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Inline directionally independent magnitude of velocity maps calculated from 3D encoded phase contrast images


Phase contrast magnetic resonance (MR) with velocity-encoding provides cardiovascular flow visualization and quantification of the severity of stenosis by evaluating the peak velocity within the core of a post-stenotic jet. MR typically underestimates peak velocity due in part to reliance on a through-plane velocity-encoded 2D slice orientated perpendicular to the jet. However, post-stenotic jets frequently exhibit a degree of eccentricity and can change direction throughout the cardiac cycle. Current methods rely on optimal slice orientation [1, 2].


We propose inline computation of velocity magnitude independent of direction, eliminating reliance on optimal slice orientation and facilitating clinical evaluation of irregular flow patterns as found in stenotic jets.



5 patients (4 females: 6-22, 1 male: 10) with congenital heart disease and 2 healthy volunteers (male: 34 years, female: 27 years) were scanned on Siemens 1.5 T scanners (Avanto and Espree, Siemens Healthcare, Erlangen, Germany). Data were acquired using a phase contrast sequence with 3 flow encoding directions and one flow compensated reference (TR/TE = 26/3.4 ms, 1.3 × 1.3 × 5.0 mm resolution, VENC 100-200 cm/s).


Phase differences between each flow encoded and the flow compensated images were quantified in terms of velocity for each direction. Next, the root sum square of 3 directional velocities yielded pixel-wise magnitude of velocity independent of direction. All processing was programmed in the Siemens Image Calculation Environment (ICE) enabling immediate visualization and evaluation of results.


Figure 1, In patient studies the peak velocities measured in systole for all patients and diastole where regurgitant jets were present demonstrated a 9% average increase over single direction measurements. In cases where the flow direction was appropriately orientated, little benefit was seen with the magnitude of velocity calculation. However, in cases of turbulent flow, eccentric jets or poor slice placement, more significant differences were observed up to 32%. Healthy volunteer studies further demonstrate the feasibility of assessment of peak velocities in multi-directional, branching vessels which can be measured in a single scan using this method (Figure 2).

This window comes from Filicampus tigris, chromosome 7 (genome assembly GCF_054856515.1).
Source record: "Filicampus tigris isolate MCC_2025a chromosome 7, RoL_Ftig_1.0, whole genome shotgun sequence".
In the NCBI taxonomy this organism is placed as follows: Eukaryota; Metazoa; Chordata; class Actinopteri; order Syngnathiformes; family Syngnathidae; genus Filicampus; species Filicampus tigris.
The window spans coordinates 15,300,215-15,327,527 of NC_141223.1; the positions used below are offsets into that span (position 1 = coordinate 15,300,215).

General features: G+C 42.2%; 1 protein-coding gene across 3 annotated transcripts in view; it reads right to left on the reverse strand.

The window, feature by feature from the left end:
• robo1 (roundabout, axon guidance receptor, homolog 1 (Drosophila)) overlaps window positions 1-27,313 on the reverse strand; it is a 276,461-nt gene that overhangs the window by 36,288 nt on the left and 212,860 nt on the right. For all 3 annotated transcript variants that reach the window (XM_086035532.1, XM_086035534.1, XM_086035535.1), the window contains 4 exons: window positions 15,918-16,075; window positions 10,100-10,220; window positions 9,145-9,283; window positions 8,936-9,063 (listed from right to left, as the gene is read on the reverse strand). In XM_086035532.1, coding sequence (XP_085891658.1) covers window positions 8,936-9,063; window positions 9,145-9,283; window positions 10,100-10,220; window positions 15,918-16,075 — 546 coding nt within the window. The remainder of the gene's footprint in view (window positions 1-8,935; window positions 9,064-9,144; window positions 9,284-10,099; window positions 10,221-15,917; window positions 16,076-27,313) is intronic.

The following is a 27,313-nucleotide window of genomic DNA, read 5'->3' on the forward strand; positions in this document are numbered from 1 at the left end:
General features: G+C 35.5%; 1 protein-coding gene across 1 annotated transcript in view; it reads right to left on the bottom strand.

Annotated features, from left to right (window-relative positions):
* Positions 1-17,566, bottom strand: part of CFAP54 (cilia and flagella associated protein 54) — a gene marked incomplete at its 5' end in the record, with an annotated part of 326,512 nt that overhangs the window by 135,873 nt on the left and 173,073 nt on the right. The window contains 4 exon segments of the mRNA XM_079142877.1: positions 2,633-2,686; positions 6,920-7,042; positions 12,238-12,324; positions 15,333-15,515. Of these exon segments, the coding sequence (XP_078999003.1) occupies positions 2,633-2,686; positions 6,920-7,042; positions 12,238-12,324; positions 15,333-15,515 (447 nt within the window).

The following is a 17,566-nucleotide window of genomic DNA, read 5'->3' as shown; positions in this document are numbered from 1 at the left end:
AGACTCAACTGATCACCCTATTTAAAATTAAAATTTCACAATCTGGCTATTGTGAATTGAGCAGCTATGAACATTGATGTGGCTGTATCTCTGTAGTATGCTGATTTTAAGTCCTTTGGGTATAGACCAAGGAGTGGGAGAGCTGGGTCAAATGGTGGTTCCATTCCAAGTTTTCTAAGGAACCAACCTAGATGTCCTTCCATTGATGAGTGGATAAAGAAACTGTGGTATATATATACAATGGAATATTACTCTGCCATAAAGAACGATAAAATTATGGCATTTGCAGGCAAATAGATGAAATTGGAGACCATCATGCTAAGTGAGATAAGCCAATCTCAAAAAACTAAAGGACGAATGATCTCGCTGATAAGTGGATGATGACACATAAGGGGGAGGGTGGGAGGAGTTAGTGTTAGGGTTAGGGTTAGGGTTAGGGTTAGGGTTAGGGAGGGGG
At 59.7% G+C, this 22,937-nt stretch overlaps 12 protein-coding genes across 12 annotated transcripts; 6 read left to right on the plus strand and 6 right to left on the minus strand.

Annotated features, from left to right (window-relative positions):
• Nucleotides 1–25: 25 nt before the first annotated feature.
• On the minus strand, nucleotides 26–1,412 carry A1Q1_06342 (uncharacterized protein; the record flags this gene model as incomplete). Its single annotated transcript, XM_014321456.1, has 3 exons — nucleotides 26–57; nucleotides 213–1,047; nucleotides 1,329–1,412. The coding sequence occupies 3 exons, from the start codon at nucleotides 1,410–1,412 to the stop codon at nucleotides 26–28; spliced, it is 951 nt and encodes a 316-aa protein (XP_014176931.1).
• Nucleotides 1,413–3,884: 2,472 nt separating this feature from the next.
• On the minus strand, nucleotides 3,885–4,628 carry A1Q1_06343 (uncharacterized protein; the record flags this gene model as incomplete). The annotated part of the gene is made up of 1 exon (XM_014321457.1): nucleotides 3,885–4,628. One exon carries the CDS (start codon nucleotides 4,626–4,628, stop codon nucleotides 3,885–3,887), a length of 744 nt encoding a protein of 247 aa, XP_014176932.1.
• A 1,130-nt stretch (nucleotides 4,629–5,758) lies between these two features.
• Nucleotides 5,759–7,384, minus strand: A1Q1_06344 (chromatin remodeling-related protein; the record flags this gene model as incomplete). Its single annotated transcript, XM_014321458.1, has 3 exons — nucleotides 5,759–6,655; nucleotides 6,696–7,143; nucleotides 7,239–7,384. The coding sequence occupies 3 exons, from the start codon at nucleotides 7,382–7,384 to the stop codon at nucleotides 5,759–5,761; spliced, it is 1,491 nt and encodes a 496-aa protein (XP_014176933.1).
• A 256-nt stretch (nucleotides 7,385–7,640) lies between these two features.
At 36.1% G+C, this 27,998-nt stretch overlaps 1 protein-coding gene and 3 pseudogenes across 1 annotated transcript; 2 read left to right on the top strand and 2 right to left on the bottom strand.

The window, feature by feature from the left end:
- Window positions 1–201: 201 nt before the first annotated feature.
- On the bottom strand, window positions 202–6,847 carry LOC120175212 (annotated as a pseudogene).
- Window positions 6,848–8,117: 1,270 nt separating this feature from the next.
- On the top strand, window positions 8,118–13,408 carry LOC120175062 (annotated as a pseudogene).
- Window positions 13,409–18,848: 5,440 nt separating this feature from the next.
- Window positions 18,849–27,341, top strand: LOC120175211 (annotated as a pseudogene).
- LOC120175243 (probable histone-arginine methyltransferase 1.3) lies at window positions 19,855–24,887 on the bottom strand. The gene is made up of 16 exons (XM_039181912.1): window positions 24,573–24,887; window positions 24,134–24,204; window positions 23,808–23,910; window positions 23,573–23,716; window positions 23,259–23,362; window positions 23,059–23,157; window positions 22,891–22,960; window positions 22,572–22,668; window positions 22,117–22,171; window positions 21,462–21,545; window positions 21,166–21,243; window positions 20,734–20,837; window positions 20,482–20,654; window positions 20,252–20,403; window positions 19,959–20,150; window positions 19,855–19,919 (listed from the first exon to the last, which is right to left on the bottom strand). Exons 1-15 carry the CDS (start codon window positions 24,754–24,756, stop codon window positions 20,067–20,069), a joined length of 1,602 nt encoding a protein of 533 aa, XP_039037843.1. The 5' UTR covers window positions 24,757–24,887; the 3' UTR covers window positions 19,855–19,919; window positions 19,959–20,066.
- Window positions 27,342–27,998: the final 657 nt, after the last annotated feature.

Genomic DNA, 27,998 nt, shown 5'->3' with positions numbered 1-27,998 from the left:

Figure 1
figure 1

Magnitude of velocity images show peak velocityin aortic root in systole (A) and regurgitant jet during diastole (B). Accurate assessment of the magnitude of the velocites can be made independent of flow direction. In this case, the regurgitatn jet peak velocity matched the single direction evaluation but the aortic root was significantly different as the in-plane flow encoding direction was not perfectly aligned with bulk flow direction.

Figure 2
figure 2

Single scan depicting the pulmonary trunk and proximal right and left pulmonary arteries. Accurate assessment of peak velocity was possible in the MPA and both branches in from a single image. MPA velocity was verified by conventiaional through plane flow quantification (88 cm/s vs. 83.5 cm/s).


Magnitude of velocity calculation provides a more accurate peak velocity measurement that is independent of slice orientation, flow direction and temporally variable jet direction. Inline computation of magnitude of velocity provides immediate visualization and integration with conventional post-processing tools. Limitations include longer TE than single direction acquisitions and intravoxel dephasing of in-plane sensitivity.


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Open Access This article is published under license to BioMed Central Ltd. This is an Open Access article is distributed under the terms of the Creative Commons Attribution 2.0 International License (, which permits unrestricted use, distribution, and reproduction in any medium, provided the original work is properly cited.

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Glielmi, C., Deng, J., deFreitas, R.A. et al. Inline directionally independent magnitude of velocity maps calculated from 3D encoded phase contrast images. J Cardiovasc Magn Reson 12 (Suppl 1), P242 (2010).

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